What is a teen movie?
Is it a slasher at the drive-in (say what?) pic that pits teenagers against one of their own who is fast killing them?
Or is it more a coming-of-age story featuring a slightly gorky hero/heroine who eventually triumphs over bad parenting, unfair fellow high-school students and a world where their persona doesn’t quite fit the established norms generally provided by advertising?
It may be many more things and Me and Earl and the Dying Girl (2015) certainly fits into the second category but adds a crucial element: we see the story from many sides, principally but not just from the viewpoint of its main character Greg (Thomas Mann).
True the story is told totally from Greg’s perspective but writer Jesse Andrews and director Alfonso Gomez-Rejon are sympathetic to all sides of this difficult time, growing from early teenage years into young adulthood.
Parents, teachers and high school students are opened bare to the viewer but are not without appeal, even the ones who may get things wrong.
Greg is co-erced by his mother to befriend Rachel (Olivia Cooke), who has been diagnosed with leukaemia. It changes his life.
Having successfully navigated high school to his senior year without committing to any particular social group, Greg has to face the reality of genuine friendship when he spends a lot of his time with Rachel. Not that he doesn’t have a close friend but he calls this young man his co-worker because together the two make parodies of famous movies, seen only by themselves.
Earl (R.J Cyler) provides Greg with an alternative wisdom often bringing him back into line when the latter wanders a bit far off the mark. His input into the relationship with Rachel is pivotal (when he first meets her and the three hang out in her bedroom, it is Earl who keeps the often too-honest Greg from embarrassing her and it is telling that when they leave, he embraces her while Greg cannot).
However, it is also Earl who brings his and Greg’s relationship to a head when first he tells Rachel of the films the two make and then reveals a secret Greg wishes to hold that the two are making a tribute film for her.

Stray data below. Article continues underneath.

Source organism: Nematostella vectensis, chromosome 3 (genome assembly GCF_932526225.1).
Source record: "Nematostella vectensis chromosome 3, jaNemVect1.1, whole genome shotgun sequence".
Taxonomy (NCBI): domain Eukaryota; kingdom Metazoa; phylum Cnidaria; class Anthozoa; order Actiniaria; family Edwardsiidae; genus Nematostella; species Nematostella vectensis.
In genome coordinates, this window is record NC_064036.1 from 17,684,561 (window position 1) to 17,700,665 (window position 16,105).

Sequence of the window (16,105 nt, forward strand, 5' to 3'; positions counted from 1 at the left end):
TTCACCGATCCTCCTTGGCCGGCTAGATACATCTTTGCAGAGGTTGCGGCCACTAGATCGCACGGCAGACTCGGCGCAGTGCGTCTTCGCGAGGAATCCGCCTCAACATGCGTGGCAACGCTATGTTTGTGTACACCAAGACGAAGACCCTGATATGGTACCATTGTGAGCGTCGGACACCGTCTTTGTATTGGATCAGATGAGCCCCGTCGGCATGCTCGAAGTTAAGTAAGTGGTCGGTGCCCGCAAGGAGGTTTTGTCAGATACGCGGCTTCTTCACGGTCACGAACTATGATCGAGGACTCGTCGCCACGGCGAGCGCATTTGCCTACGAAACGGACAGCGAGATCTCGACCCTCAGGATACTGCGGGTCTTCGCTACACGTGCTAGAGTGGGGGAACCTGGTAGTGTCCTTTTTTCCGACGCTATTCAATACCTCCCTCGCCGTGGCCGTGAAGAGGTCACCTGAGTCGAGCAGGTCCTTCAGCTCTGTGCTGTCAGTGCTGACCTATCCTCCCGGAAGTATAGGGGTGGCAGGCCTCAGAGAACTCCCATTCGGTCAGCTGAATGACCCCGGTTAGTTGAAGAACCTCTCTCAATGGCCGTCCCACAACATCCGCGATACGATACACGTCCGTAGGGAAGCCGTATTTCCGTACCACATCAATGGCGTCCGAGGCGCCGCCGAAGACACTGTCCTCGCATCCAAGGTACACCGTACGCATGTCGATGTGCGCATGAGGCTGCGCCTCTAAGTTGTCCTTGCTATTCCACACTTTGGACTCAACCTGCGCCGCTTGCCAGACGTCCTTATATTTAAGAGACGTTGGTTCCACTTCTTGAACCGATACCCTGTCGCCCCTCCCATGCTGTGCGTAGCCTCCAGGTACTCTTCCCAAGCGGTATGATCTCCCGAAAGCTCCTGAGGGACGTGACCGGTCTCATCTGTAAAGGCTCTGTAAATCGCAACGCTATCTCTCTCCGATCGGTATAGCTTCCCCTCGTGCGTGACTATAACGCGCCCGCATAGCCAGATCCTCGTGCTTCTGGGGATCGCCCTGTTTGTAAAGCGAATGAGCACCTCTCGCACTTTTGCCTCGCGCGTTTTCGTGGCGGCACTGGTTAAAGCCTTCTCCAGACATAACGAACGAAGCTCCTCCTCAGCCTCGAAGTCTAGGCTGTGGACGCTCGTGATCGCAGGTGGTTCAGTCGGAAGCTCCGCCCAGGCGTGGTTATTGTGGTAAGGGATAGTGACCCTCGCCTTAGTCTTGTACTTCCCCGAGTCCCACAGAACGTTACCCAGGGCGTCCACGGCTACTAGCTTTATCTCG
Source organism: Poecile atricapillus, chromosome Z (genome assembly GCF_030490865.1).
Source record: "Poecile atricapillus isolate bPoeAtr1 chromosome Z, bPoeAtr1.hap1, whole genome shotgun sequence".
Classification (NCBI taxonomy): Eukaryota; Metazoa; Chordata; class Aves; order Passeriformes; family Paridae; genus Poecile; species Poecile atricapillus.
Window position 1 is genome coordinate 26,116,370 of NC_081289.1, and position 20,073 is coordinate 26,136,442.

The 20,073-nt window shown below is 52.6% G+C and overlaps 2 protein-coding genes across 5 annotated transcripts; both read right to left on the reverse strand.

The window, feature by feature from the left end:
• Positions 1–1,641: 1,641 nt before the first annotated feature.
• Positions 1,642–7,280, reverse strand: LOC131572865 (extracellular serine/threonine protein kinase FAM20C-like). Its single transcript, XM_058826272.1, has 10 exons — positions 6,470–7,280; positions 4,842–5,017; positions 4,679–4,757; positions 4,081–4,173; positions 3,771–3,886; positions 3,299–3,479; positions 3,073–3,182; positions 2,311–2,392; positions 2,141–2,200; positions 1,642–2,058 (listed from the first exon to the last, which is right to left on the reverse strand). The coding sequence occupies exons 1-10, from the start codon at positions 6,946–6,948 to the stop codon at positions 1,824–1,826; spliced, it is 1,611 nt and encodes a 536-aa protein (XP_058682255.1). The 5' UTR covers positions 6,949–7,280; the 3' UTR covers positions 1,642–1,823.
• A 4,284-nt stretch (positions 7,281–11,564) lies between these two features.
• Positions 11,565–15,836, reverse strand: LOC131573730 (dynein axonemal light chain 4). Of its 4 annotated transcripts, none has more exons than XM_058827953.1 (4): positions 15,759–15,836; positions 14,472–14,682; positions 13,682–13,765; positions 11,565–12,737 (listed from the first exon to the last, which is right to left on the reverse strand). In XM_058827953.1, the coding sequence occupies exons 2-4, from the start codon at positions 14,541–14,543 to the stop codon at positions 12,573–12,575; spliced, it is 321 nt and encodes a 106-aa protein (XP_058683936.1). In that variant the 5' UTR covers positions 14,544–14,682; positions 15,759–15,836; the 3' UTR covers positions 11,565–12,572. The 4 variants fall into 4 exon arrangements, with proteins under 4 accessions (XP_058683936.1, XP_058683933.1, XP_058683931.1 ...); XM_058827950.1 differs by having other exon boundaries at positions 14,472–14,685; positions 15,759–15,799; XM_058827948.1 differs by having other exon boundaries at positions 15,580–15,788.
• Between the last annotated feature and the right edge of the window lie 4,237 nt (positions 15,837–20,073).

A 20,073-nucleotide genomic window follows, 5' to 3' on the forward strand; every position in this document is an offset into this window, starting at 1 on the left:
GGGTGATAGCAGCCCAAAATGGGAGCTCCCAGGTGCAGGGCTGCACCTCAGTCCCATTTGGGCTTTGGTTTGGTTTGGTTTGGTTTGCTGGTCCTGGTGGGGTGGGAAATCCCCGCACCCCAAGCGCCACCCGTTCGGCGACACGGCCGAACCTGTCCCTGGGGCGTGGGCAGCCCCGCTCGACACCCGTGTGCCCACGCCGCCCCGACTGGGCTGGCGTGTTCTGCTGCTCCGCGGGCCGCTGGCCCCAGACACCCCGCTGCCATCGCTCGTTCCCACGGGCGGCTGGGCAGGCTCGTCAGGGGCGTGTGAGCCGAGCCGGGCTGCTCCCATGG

We see Greg’s devotion to this girl – who he insists in voice over is not going to die in this story – and it costs him his place in college when he totally rejects his schooling to help keep her happy.
When Rachel eventually rejects chemotherapy it brings about the two’s first argument and his world is shattered when she tells him that none of this was Greg’s idea. His mother made him come visit, Earl made him show her their films and fellow-student Madison suggested the boys make the tribute movie.
Greg spirals downward, his general anonymity at school is exposed, he misses Rachel, who he now believes will soon die, and Earl quits the film project.
All this is told within vibrant and often original humour. Greg and Rachel’s mothers (Saturday Night Live alumni Connie Britton and Molly Shannon respectively) are part saints, part demons; Greg’s dad (Nick Offerman) is humorously shambolic; and the high school students are comedically well drawn.
Splashed among the scenes are cartoon-playdough images and scenes from Greg and Earl’s movie parodies. Blue Velvet, Apocalypse Now, The Red Shoes, Rashomon, Midnight Cowboy and A Clockwork Orange got a run as did Werner Herzog’s Fitzcarraldo (1982), where Klaus Kinski attempts to build an opera house in the middle of the jungle. I found the parodies the highlight of a splendid movie.